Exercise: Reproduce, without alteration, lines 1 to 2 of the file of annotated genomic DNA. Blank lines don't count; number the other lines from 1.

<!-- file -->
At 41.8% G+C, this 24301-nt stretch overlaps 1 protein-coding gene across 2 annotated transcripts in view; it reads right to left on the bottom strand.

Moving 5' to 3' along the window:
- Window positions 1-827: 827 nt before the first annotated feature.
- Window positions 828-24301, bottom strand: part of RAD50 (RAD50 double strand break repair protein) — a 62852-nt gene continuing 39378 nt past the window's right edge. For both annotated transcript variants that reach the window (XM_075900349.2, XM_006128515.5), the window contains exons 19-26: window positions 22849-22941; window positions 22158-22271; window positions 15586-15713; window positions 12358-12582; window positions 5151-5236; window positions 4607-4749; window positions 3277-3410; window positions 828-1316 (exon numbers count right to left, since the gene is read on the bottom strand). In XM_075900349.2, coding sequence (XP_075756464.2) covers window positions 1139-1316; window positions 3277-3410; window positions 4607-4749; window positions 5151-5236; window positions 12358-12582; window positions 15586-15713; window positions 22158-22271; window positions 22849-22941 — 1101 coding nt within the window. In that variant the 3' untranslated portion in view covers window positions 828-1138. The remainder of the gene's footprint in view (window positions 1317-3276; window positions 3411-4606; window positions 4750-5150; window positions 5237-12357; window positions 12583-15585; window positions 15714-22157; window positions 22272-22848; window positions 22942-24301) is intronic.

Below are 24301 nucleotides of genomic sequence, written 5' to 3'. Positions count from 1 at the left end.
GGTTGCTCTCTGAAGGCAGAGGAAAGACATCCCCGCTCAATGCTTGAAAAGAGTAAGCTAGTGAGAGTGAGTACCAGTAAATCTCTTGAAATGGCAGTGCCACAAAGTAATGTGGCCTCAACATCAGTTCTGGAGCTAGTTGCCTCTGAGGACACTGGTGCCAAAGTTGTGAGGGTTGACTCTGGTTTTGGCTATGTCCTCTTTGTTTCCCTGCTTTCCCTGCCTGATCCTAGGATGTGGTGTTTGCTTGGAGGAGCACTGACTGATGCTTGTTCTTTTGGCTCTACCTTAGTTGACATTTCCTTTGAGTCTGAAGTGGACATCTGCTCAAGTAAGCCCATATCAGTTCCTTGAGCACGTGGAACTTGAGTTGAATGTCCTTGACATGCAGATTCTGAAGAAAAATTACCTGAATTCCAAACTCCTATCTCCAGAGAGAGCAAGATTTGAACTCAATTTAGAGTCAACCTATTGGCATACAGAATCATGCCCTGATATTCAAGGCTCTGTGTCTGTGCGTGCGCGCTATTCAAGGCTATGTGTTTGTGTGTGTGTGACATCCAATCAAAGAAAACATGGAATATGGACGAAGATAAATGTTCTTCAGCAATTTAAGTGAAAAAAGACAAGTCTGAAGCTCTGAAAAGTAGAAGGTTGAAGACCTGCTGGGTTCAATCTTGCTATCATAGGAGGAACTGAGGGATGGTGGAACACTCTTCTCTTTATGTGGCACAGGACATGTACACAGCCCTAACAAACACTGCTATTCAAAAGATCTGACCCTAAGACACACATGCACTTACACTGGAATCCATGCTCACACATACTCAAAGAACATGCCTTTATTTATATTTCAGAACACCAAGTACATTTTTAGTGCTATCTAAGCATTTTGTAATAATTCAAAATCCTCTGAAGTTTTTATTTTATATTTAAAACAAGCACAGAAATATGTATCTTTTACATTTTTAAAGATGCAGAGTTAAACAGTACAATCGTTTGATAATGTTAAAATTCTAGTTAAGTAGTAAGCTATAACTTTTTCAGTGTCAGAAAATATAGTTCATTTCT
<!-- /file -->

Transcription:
At 41.8% G+C, this 24301-nt stretch overlaps 1 protein-coding gene across 2 annotated transcripts in view; it reads right to left on the bottom strand.

Moving 5' to 3' along the window: